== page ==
Editorial Board   Guest Author

Mr. Blair

Ed Blair

General Manager, The Curtis - A Doubletree by Hilton

Ed Blair is the "Rebel Leader" or General Manager of the Curtis - a Doubletree by Hilton, Denver's only hotel dedicated to pop culture where all guests are encouraged to "Stay Happy."

With more than 22 years of hospitality experience, Mr. Blair previously served as the General Manager at Sage's Embassy Suites Denver Downtown, where he was honored with the "Sage Passion Award" for 2017.

He also spent almost a decade as the General Manager of The Oxford Hotel, where he was named "Leader of the Year" in 2012. Under his direction, The Oxford was also honored as Sage's the "Hotel of the Year" in 2011, based on its strong financials, market share, guest, employee and audit metrics.

A graduate of the University of Colorado at Boulder, Mr. Blair also previously served as the Chief Operating Officer of the Mile High United Way and an Associate Pastor at Colorado's NorthPoint Covenant Church. He is a founding member of Denver's Road to Work Business Advisory Council, which provides training and employment opportunities for people suffering from poverty and those with disabilities, and also serves on the board of Denver's 14th Street General Improvement District.

Managed by Denver's Sage Hospitality - one of the nation's top hotel investment and management companies - the Curtis was recently named one the "6 Best Hotels in Downtown Denver" by FODOR'S. The Curtis offers 336 modern guest rooms featuring custom art, sleek furniture and a Hilton Sweet Dreams Bed and more than 28,000 total square feet of playful urban event space, all named after favorite childhood games.

Please visit http://www.hilton.com for more information.

Mr. Blair can be contacted at +1 303-571-0300 or ed.blair@hilton.com

Coming up in December 2019...

Hotel Law: A Labor Crisis and Cyber Security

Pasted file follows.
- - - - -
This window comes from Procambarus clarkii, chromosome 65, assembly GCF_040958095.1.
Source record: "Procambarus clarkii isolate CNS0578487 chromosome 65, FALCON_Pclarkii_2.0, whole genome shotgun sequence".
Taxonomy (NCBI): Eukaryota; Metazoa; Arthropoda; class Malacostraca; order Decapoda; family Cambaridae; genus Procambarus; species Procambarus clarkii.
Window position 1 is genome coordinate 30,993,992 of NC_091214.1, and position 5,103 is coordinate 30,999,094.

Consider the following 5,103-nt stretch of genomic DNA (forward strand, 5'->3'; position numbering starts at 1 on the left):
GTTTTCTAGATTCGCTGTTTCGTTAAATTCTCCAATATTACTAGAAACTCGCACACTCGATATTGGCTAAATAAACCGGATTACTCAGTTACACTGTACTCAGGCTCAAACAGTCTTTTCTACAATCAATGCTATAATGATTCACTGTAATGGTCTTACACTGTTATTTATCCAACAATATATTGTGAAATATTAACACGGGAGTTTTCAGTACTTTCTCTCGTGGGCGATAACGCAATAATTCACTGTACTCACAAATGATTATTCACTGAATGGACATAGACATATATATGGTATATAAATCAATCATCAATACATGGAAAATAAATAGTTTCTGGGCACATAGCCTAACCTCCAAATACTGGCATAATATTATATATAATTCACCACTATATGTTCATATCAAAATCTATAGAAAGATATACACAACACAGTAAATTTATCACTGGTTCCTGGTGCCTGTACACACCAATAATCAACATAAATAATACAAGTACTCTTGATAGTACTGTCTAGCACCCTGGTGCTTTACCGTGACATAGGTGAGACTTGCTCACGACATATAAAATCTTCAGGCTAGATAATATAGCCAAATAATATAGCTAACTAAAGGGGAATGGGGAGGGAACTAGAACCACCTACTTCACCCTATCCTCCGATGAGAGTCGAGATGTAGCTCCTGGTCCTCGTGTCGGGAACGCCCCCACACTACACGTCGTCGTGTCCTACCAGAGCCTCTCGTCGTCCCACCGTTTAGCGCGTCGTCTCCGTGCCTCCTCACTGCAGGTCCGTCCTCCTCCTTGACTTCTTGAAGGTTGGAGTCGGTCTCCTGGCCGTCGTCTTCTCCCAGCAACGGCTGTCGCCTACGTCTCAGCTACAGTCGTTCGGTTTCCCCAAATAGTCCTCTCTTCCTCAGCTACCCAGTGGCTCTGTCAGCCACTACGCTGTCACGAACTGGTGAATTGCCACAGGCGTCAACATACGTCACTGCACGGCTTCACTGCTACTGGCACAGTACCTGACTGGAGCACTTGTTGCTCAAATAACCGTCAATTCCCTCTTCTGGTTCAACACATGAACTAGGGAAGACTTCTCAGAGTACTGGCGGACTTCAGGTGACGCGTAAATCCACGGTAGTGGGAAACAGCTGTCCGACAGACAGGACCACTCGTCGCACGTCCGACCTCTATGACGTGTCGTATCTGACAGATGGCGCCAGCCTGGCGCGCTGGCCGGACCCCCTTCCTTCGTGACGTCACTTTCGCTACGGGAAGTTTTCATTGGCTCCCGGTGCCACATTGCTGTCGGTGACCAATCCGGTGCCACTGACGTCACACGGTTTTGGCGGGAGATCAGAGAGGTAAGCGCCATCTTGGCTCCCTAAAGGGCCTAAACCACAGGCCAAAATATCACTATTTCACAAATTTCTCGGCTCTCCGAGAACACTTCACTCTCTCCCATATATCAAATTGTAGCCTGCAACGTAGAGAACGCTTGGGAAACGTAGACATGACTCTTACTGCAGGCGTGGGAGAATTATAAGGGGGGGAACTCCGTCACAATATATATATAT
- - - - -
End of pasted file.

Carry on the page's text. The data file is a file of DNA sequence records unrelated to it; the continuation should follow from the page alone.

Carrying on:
According to a recent study, the hospitality industry accounted for 2.9 trillion dollars in sales and in the U.S. alone, was responsible for 1 in 9 jobs. In an industry of that scope and dimension, legal issues touch every aspect of a hotel's operation, and legal services are required in order to conform to all prevailing laws and regulations. Though not all hotels face the same issues, there are some industry-wide subjects that are of concern more broadly. One of those matters is the issue of immigration and how it affects the ability of hotels to recruit qualified employees. The hotel industry is currently facing a labor crisis; the U.S. Labor Department estimates that there are 600,000 unfilled jobs in the industry. Part of the problem contributing to this labor shortage is the lack of H2B visas for low-skilled workers, combined with the difficulty in obtaining J-1 visas for temporary workers. Because comprehensive immigration reform is not being addressed politically, hotel managers expect things are going to get worse before they get better. Corporate cyber security is another major legal issue the industry must address. Hotels are under enormous pressure in this area given the large volume of customer financial transactions they handle daily. Recently, a federal court ruled that the Federal Trade Commission had the power to regulate corporate cyber security, so it is incumbent on hotels to establish data security programs in order to prevent data breaches. The lack of such programs could cause hotels to face legal threats from government agencies, class action lawsuits, and damage to their brand image if a data breach should occur. These are just two of the critical issues that the December issue of Hotel Business Review will examine in the area of hotel law.